The Food Standards Agency issued salt intake targets for adults and children. The target for adults is to cut their salt intake from the current amount of 10-12 grams per day (two teaspoonfuls) to 5-6 grams a day (1 teaspoonful) or less. Salt intakes for children depend upon their age, but are considerably less than for adults. If you can reduce your salt intake more this will lower your blood pressure further, the highest amount of salt a child should have:
1 to 3 years – 2 g a day (0.8g sodium)
4 to 6 years – 3g salt a day (1.2g sodium)
7 to 10 years – 5g a day (2g sodium)
11 and over – 6g a day (2.4g sodium)
The salt – sodium chloride – that you put in your own food preparation, or add at the table is understandable, but only a fraction of our salt intake comes from salt that we add. The rest comes from salt concealed in food, i.e. processed, restaurant, canteen food, etc. Most people are completely unaware that these foods contains so much, for example, bread is the biggest source of salt in the UK diet, and makes up one-quarter of our intake. You can either cut down or cut out processed foods or read the label on processed foods and only eat those that don’t have large amounts of added salt.
This is the most complex to do as there is a large amount of salt in processed or packaged foods and it is hard to know from the food labels how much has been added. For example, the main source of salt in diet in the United Kingdom comes from bread and several breakfast cereals.
Understanding salt label on food: Salt is sodium and chloride. At the moment most food labels only state the amount of sodium in the food. This is shown as fractions of a gram of sodium per 100 grams of food. You need to multiply the sodium concentration by 2.5 in order to convert it to salt, i.e., sodium and chloride. In other words, 1 gram of sodium = 2.5 grams of salt.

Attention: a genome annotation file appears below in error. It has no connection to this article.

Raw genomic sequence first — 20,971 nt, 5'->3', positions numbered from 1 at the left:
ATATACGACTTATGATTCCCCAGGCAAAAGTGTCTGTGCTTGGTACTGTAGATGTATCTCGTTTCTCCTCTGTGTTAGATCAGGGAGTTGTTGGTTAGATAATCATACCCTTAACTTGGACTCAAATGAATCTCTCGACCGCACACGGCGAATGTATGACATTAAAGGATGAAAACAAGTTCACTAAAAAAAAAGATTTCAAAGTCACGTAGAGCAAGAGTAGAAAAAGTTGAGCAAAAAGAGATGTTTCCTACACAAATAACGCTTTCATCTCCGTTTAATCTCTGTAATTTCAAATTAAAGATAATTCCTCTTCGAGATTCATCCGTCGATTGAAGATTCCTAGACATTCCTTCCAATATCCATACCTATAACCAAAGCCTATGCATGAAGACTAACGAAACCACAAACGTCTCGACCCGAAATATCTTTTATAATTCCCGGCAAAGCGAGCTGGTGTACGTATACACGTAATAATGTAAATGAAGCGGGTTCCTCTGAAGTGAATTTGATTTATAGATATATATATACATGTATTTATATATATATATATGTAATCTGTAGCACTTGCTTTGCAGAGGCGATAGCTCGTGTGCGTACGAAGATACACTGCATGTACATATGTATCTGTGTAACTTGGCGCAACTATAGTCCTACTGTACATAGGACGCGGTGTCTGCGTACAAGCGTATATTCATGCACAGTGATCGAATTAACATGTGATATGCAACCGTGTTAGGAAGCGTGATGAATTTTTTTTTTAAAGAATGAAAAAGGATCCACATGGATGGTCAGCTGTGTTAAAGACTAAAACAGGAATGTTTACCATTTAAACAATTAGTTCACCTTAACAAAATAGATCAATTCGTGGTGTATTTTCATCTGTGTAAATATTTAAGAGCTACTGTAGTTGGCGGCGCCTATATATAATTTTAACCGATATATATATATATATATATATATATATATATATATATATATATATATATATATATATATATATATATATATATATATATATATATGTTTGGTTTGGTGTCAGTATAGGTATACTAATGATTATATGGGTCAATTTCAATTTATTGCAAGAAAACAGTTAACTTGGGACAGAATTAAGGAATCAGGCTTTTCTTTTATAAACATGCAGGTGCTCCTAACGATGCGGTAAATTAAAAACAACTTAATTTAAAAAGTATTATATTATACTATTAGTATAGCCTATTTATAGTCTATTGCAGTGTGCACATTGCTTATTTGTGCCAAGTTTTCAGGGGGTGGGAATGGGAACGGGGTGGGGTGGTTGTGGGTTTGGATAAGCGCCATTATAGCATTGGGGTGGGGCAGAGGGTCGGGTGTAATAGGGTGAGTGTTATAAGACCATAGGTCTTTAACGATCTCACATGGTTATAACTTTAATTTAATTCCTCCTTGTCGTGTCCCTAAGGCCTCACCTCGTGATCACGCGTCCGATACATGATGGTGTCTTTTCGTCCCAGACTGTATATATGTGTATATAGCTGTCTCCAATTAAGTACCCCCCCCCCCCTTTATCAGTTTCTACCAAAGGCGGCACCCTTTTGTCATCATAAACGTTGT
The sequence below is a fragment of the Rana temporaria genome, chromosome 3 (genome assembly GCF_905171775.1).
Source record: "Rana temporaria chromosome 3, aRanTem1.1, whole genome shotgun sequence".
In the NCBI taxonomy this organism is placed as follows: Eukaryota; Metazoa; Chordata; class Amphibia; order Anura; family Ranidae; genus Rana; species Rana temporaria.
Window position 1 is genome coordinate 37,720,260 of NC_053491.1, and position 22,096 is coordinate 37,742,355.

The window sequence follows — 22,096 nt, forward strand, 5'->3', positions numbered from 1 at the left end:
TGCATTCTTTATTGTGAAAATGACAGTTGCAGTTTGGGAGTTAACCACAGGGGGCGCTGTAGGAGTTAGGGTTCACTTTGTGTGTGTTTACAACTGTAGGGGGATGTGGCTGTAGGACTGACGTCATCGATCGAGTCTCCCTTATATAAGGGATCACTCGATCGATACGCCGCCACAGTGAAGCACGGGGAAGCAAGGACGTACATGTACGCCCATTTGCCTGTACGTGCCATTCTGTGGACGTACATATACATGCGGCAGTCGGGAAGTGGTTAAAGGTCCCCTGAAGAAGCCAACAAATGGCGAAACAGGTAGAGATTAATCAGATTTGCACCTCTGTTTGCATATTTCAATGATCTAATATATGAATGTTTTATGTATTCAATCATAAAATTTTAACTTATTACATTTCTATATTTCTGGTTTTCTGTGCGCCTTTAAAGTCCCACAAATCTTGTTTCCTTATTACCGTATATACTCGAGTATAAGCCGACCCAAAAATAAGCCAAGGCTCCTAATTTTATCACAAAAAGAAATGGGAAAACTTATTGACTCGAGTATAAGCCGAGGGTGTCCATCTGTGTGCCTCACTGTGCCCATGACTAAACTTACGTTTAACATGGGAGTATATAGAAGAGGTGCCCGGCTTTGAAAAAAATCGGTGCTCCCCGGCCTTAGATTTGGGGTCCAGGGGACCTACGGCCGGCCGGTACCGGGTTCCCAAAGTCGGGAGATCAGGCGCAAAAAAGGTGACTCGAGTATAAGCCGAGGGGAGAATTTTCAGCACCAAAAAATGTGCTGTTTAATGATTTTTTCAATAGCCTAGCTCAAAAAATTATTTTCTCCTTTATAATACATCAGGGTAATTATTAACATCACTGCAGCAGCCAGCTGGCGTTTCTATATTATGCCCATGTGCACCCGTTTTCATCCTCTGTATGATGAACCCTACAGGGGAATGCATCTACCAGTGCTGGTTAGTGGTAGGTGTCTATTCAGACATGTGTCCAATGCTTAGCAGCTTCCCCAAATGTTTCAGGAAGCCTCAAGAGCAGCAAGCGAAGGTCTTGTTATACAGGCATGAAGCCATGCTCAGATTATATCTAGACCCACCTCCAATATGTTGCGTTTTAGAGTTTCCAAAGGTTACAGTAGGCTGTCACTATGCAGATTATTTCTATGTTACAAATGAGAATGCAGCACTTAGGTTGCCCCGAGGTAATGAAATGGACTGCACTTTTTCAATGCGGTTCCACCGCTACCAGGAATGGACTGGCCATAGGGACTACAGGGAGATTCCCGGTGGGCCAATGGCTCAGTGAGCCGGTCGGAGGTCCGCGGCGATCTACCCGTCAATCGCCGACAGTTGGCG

A simple guideline is avoiding foods that contain more than 0.2 grams of sodium per 100 grams of food and choose foods that contain less than 0.1 grams of sodium per 100 grams. The aim is to get your salt intake to less than 5 to 6 grams a day (or lower if possible), which is the same as 2 grams of sodium (one teaspoonful). Cutting down on salt is well worth it. The lower your salt intake, the better your health and the lower your blood pressure is likely to be and, once you are used to it, the food that you eat tastes fantastic, with real natural flavours.
Recognizing food that contains ‘a lot’ or ‘a little’ fat, saturated fat, sugar and salt
This is ‘a lot’
Total fat per 100g of food:
Saturated fat per 100g of food:
Sugar per 100g of food:
Sodium per 100g of food:
(and equivalent as salt):
United Kingdom Food Standards Agency are unveiling variety of action strategy to help people in the UK to reduce the amount of saturated fat they eat. The diet of an average British adult contains a large amount of saturated fat, added sugar and salt. Since 2004 the Agency has been working with food manufacturer’s to reformulate foods to reduce the amount of saturated fat added sugar and salt they contain, along with communicating the health impacts of a high-salt diet directly to consumers. It is now extending that focus to saturated fat and the balance of calories that we need.
Intakes of saturated fat in UK diets are around 20% higher than official government recommendations. Eating too much saturated fat and a diet consisting of too many calories, compared to the energy we burn off through activity, can be a significant risk factor in developing defferent types of serious illnesses. Diet-related illnesses can include cardiovascular disease, diabetes, some cancers and obesity. It is estimated that cutting our intake to meet Government recommendations could help to prevent up to 3,500 deaths a year.
The programme of activity being published by the food standard agency today highlights how developing and building on positive and collaborative partnerships with industry, along with consumer awareness activity, could help reduce population intakes of saturated fat from 13.3% to below 11% of food energy.